The Witham Shield

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Witham Shield, a masterpiece of British Iron Age art, on show in Lincoln

Visitors to The Collection in Lincoln will have the chance to view the Witham Shield – a masterpiece of British Iron Age art and an icon of Lincolnshire archaeology – when it returns to the county for the first time in 150 years.
‘The Witham Shield: A Spotlight Loan from the British Museum’ runs from March 13 until June 9.

The treasure was discovered during dredging of the River Witham near Washingborough in 1826 and came into the possession of Reverend Humphrey Waldo Sibthorp, the Rector of Washingborough.
It was then owned by collectors Samuel Meyrick and Sir Augustus Wollaston Franks before being donated to the British Museum in 1872.
The British Museum, who have held the shield ever since, has agreed to loan it to Lincoln to give people a unique opportunity to view it.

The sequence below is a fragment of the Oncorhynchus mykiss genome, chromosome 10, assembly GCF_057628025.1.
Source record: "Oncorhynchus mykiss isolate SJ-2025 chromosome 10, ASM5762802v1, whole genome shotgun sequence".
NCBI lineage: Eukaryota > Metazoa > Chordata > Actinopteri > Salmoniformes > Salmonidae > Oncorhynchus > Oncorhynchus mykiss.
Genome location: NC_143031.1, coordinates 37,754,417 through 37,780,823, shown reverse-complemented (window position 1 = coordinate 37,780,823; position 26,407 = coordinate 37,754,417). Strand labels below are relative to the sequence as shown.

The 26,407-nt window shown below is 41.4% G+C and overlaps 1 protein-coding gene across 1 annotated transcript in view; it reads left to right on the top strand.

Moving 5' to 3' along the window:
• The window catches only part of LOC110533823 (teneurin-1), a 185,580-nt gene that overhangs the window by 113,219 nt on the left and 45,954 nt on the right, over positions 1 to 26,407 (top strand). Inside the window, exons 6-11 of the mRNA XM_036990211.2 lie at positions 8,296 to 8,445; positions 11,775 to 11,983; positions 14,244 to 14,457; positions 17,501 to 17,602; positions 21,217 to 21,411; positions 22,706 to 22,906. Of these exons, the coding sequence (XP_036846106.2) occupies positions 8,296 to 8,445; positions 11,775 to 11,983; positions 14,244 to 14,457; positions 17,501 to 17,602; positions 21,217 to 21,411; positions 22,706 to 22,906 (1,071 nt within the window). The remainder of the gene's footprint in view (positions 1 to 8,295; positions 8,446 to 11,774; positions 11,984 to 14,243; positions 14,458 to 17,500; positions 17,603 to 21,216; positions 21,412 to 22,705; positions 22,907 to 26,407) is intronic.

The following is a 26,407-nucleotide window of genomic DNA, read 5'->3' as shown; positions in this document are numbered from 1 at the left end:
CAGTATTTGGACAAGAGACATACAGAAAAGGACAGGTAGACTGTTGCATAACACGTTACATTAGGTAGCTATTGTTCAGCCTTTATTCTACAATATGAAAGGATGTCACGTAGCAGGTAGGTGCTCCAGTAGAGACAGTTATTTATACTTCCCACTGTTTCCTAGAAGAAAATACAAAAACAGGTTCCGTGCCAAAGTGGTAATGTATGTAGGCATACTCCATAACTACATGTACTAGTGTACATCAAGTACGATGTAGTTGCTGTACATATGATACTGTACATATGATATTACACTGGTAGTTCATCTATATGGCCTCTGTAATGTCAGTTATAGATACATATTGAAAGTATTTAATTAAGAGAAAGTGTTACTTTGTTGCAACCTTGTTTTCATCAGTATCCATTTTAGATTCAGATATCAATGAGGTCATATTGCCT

Antony Lee, collections access officer for archaeology at the county council, said: “We are delighted that the famous Witham Shield is returning to Lincolnshire for the first time in 150 years.
“ It’s a masterpiece of Iron Age art and an iconic object in the British Museum collections.
“Visitors will be able to view the original shield and learn about its discovery, manufacture, decoration and significance.
“There will also be a series of family activity days and lectures to accompany the exhibition.”

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ps300044_lDrawing of the Witham shield  with the elongated boar

See also:
 The Battersea Shield
 The Chertsey Shield

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